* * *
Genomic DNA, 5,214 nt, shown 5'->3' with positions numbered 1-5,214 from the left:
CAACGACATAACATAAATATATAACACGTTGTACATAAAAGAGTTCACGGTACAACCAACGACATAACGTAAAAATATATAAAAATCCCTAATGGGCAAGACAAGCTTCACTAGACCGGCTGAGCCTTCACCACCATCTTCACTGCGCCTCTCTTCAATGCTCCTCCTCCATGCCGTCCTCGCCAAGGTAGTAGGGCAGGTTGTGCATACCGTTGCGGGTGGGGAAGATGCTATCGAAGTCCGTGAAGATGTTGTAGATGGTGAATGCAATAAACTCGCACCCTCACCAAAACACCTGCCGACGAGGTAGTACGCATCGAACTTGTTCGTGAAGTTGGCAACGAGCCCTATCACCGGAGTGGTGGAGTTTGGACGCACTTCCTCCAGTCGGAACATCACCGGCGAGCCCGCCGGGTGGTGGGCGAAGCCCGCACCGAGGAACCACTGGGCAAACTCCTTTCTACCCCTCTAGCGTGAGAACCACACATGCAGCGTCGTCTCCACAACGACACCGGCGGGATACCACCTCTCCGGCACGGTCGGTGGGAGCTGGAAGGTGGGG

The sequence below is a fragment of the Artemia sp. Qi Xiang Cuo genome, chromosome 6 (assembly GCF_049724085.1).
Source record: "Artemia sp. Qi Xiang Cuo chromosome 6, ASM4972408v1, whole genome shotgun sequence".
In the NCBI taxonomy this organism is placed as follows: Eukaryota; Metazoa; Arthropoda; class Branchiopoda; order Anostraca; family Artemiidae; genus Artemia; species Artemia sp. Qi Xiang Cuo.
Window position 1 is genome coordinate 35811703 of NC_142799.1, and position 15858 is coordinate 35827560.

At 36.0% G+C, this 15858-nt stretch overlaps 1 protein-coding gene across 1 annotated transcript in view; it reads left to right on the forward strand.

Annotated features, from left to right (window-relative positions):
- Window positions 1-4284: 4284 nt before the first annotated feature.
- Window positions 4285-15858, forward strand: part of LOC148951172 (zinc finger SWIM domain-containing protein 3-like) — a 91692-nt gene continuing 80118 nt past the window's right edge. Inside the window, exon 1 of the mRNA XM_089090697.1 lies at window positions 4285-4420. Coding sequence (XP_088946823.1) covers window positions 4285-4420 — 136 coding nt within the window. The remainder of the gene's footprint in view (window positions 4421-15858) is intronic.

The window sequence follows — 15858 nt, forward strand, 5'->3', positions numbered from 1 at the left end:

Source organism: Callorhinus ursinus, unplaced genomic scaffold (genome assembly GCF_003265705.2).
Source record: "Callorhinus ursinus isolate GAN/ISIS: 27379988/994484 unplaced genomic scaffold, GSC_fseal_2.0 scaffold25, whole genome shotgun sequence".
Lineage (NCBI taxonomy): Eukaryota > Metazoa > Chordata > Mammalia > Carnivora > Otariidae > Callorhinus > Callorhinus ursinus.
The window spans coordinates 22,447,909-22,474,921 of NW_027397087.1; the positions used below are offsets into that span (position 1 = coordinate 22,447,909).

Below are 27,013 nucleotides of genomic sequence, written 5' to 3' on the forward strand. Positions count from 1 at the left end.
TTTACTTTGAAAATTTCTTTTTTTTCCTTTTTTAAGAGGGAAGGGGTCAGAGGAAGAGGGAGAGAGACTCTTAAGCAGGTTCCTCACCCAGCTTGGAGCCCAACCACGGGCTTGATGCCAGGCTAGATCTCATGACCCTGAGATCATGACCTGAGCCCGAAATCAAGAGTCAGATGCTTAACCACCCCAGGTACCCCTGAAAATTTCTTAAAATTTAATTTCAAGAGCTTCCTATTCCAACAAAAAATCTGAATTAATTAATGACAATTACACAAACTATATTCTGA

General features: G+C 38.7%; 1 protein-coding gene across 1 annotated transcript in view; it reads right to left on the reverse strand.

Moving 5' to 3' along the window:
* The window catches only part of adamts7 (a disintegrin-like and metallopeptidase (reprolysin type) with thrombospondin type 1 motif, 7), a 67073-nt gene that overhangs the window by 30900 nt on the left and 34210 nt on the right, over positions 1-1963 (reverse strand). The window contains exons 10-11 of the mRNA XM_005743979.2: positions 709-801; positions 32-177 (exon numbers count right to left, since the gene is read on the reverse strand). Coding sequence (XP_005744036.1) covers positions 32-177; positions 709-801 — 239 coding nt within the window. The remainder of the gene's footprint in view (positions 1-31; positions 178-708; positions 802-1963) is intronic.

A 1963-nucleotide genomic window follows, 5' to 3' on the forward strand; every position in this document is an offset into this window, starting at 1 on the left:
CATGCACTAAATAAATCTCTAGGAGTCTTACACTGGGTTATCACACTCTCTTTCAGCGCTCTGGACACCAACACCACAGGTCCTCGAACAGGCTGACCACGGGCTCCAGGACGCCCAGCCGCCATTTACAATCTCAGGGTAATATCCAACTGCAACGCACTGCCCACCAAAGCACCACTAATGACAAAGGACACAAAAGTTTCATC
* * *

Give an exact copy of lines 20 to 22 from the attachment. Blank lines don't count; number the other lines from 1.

* The window catches only part of adamts7 (a disintegrin-like and metallopeptidase (reprolysin type) with thrombospondin type 1 motif, 7), a 67073-nt gene that overhangs the window by 30900 nt on the left and 34210 nt on the right, over positions 1-1963 (reverse strand). The window contains exons 10-11 of the mRNA XM_005743979.2: positions 709-801; positions 32-177 (exon numbers count right to left, since the gene is read on the reverse strand). Coding sequence (XP_005744036.1) covers positions 32-177; positions 709-801 — 239 coding nt within the window. The remainder of the gene's footprint in view (positions 1-31; positions 178-708; positions 802-1963) is intronic.

A 1963-nucleotide genomic window follows, 5' to 3' on the forward strand; every position in this document is an offset into this window, starting at 1 on the left:
CATGCACTAAATAAATCTCTAGGAGTCTTACACTGGGTTATCACACTCTCTTTCAGCGCTCTGGACACCAACACCACAGGTCCTCGAACAGGCTGACCACGGGCTCCAGGACGCCCAGCCGCCATTTACAATCTCAGGGTAATATCCAACTGCAACGCACTGCCCACCAAAGCACCACTAATGACAAAGGACACAAAAGTTTCATC